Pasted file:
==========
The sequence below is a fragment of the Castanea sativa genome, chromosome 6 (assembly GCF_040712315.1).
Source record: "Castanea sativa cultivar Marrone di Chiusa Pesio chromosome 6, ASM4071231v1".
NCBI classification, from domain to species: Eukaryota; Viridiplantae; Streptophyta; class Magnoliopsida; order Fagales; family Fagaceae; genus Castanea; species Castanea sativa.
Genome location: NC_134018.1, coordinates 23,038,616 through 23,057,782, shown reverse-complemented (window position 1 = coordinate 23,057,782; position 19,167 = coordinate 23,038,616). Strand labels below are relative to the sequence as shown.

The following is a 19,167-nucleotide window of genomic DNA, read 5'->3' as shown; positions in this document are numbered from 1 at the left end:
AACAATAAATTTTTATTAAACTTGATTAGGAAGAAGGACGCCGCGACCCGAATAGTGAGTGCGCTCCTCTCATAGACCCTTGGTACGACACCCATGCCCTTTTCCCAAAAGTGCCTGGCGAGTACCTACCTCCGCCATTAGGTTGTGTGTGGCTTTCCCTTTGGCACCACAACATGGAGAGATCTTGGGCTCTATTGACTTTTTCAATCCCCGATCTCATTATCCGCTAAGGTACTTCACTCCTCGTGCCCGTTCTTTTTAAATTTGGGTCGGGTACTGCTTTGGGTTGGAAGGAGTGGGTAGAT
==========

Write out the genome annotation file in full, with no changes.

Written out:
The sequence below is a fragment of the Castanea sativa genome, chromosome 6 (assembly GCF_040712315.1).
Source record: "Castanea sativa cultivar Marrone di Chiusa Pesio chromosome 6, ASM4071231v1".
NCBI classification, from domain to species: Eukaryota; Viridiplantae; Streptophyta; class Magnoliopsida; order Fagales; family Fagaceae; genus Castanea; species Castanea sativa.
Genome location: NC_134018.1, coordinates 23,038,616 through 23,057,782, shown reverse-complemented (window position 1 = coordinate 23,057,782; position 19,167 = coordinate 23,038,616). Strand labels below are relative to the sequence as shown.

The following is a 19,167-nucleotide window of genomic DNA, read 5'->3' as shown; positions in this document are numbered from 1 at the left end:
AACAATAAATTTTTATTAAACTTGATTAGGAAGAAGGACGCCGCGACCCGAATAGTGAGTGCGCTCCTCTCATAGACCCTTGGTACGACACCCATGCCCTTTTCCCAAAAGTGCCTGGCGAGTACCTACCTCCGCCATTAGGTTGTGTGTGGCTTTCCCTTTGGCACCACAACATGGAGAGATCTTGGGCTCTATTGACTTTTTCAATCCCCGATCTCATTATCCGCTAAGGTACTTCACTCCTCGTGCCCGTTCTTTTTAAATTTGGGTCGGGTACTGCTTTGGGTTGGAAGGAGTGGGTAGAT